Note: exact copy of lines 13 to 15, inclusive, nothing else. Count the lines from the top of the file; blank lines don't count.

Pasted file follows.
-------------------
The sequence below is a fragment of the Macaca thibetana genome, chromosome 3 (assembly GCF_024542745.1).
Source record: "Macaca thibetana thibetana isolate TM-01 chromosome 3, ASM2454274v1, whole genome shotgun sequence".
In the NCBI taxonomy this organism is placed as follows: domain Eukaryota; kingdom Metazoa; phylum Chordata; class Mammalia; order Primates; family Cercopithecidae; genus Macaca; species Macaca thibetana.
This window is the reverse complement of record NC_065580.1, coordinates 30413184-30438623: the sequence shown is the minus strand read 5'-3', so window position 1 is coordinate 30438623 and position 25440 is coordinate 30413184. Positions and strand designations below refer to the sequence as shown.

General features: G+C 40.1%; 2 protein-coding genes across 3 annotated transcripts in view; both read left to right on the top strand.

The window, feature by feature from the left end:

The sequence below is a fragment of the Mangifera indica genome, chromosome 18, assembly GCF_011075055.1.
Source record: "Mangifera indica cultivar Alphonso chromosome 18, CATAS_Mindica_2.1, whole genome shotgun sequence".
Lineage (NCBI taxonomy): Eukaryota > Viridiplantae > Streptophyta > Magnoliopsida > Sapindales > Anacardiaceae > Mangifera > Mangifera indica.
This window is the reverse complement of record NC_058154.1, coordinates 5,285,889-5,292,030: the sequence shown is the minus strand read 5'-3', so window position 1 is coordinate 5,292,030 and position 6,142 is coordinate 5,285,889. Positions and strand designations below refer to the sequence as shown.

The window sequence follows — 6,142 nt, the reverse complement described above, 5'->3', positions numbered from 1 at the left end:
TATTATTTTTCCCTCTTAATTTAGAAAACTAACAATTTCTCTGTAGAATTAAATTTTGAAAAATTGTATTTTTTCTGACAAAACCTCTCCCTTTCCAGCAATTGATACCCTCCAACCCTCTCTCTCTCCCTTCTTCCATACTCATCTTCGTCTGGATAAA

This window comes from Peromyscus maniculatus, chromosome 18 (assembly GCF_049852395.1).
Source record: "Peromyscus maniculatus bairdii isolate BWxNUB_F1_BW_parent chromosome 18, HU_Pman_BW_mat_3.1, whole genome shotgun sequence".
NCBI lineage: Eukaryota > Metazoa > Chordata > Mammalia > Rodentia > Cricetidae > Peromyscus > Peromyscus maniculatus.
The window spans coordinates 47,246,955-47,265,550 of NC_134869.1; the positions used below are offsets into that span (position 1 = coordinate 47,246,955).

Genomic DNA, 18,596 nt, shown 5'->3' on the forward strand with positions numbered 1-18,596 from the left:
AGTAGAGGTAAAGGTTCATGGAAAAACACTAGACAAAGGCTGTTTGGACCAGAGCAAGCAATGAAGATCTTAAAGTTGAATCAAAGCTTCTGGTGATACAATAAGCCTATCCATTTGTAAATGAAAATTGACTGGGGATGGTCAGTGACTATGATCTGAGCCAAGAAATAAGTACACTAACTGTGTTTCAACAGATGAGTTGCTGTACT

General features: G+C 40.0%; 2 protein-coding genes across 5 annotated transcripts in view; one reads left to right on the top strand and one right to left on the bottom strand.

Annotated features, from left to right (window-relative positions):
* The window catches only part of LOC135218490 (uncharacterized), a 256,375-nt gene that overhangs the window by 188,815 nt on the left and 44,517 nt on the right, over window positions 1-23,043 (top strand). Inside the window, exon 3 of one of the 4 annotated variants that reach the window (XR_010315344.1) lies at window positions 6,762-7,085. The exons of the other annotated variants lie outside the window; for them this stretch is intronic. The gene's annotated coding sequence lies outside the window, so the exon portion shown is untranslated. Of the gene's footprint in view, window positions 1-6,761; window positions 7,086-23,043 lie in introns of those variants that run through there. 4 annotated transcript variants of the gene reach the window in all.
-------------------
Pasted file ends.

This window comes from Peromyscus maniculatus, chromosome 18 (assembly GCF_049852395.1).
Source record: "Peromyscus maniculatus bairdii isolate BWxNUB_F1_BW_parent chromosome 18, HU_Pman_BW_mat_3.1, whole genome shotgun sequence".
NCBI lineage: Eukaryota > Metazoa > Chordata > Mammalia > Rodentia > Cricetidae > Peromyscus > Peromyscus maniculatus.